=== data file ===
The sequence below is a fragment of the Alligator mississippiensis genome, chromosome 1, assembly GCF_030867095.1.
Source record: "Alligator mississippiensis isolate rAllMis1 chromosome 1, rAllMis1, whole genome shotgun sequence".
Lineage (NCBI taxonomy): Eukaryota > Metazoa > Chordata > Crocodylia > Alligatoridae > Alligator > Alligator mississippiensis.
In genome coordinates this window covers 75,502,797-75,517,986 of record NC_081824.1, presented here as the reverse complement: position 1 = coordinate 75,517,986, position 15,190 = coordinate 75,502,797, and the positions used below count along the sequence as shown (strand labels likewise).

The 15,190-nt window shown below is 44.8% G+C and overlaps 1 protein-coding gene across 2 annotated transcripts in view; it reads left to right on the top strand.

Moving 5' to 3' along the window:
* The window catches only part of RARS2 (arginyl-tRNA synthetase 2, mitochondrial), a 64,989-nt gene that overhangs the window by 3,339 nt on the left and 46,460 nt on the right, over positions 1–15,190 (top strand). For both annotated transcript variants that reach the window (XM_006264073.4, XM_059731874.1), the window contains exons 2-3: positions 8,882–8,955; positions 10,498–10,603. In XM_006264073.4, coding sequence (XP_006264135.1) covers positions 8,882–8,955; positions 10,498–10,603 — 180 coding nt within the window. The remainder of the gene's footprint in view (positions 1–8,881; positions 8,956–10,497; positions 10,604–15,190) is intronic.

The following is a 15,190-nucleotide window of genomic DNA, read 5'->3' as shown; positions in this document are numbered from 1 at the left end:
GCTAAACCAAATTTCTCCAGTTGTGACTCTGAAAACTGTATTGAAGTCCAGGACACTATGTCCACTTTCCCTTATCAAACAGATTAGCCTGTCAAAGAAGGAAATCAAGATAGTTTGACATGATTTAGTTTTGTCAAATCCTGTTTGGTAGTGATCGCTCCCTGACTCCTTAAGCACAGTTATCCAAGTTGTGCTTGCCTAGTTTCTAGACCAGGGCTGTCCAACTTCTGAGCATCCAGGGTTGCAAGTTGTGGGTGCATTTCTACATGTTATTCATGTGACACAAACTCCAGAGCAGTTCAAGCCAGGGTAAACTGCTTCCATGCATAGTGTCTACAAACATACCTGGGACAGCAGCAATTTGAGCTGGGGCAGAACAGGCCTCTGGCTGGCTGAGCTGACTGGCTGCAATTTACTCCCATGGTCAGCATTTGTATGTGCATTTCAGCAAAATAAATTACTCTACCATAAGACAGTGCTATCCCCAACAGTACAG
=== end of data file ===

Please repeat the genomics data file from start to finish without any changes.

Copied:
The sequence below is a fragment of the Alligator mississippiensis genome, chromosome 1, assembly GCF_030867095.1.
Source record: "Alligator mississippiensis isolate rAllMis1 chromosome 1, rAllMis1, whole genome shotgun sequence".
Lineage (NCBI taxonomy): Eukaryota > Metazoa > Chordata > Crocodylia > Alligatoridae > Alligator > Alligator mississippiensis.
In genome coordinates this window covers 75,502,797-75,517,986 of record NC_081824.1, presented here as the reverse complement: position 1 = coordinate 75,517,986, position 15,190 = coordinate 75,502,797, and the positions used below count along the sequence as shown (strand labels likewise).

The 15,190-nt window shown below is 44.8% G+C and overlaps 1 protein-coding gene across 2 annotated transcripts in view; it reads left to right on the top strand.

Moving 5' to 3' along the window:
* The window catches only part of RARS2 (arginyl-tRNA synthetase 2, mitochondrial), a 64,989-nt gene that overhangs the window by 3,339 nt on the left and 46,460 nt on the right, over positions 1–15,190 (top strand). For both annotated transcript variants that reach the window (XM_006264073.4, XM_059731874.1), the window contains exons 2-3: positions 8,882–8,955; positions 10,498–10,603. In XM_006264073.4, coding sequence (XP_006264135.1) covers positions 8,882–8,955; positions 10,498–10,603 — 180 coding nt within the window. The remainder of the gene's footprint in view (positions 1–8,881; positions 8,956–10,497; positions 10,604–15,190) is intronic.

The following is a 15,190-nucleotide window of genomic DNA, read 5'->3' as shown; positions in this document are numbered from 1 at the left end:
GCTAAACCAAATTTCTCCAGTTGTGACTCTGAAAACTGTATTGAAGTCCAGGACACTATGTCCACTTTCCCTTATCAAACAGATTAGCCTGTCAAAGAAGGAAATCAAGATAGTTTGACATGATTTAGTTTTGTCAAATCCTGTTTGGTAGTGATCGCTCCCTGACTCCTTAAGCACAGTTATCCAAGTTGTGCTTGCCTAGTTTCTAGACCAGGGCTGTCCAACTTCTGAGCATCCAGGGTTGCAAGTTGTGGGTGCATTTCTACATGTTATTCATGTGACACAAACTCCAGAGCAGTTCAAGCCAGGGTAAACTGCTTCCATGCATAGTGTCTACAAACATACCTGGGACAGCAGCAATTTGAGCTGGGGCAGAACAGGCCTCTGGCTGGCTGAGCTGACTGGCTGCAATTTACTCCCATGGTCAGCATTTGTATGTGCATTTCAGCAAAATAAATTACTCTACCATAAGACAGTGCTATCCCCAACAGTACAG